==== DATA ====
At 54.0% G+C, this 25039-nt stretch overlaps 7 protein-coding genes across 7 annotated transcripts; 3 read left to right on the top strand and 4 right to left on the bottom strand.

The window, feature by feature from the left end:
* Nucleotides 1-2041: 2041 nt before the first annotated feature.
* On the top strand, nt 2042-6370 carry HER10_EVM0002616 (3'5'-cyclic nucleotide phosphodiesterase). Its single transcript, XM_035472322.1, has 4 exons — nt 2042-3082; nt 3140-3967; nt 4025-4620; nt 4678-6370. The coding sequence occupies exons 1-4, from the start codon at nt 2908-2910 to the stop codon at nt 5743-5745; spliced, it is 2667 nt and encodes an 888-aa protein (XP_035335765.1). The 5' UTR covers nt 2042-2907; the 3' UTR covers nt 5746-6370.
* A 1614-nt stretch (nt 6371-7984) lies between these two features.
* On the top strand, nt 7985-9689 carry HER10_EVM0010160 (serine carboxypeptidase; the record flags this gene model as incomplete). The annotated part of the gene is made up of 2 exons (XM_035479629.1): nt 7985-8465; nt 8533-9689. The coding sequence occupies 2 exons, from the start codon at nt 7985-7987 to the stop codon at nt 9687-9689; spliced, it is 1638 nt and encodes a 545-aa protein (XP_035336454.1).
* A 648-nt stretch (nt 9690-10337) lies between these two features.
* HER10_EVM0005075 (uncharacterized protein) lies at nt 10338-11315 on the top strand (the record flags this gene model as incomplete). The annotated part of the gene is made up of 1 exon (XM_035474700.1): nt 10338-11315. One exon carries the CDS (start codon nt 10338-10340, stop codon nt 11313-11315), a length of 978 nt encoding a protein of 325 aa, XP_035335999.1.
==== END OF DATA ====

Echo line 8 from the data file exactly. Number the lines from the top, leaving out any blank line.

* HER10_EVM0005075 (uncharacterized protein) lies at nt 10338-11315 on the top strand (the record flags this gene model as incomplete). The annotated part of the gene is made up of 1 exon (XM_035474700.1): nt 10338-11315. One exon carries the CDS (start codon nt 10338-10340, stop codon nt 11313-11315), a length of 978 nt encoding a protein of 325 aa, XP_035335999.1.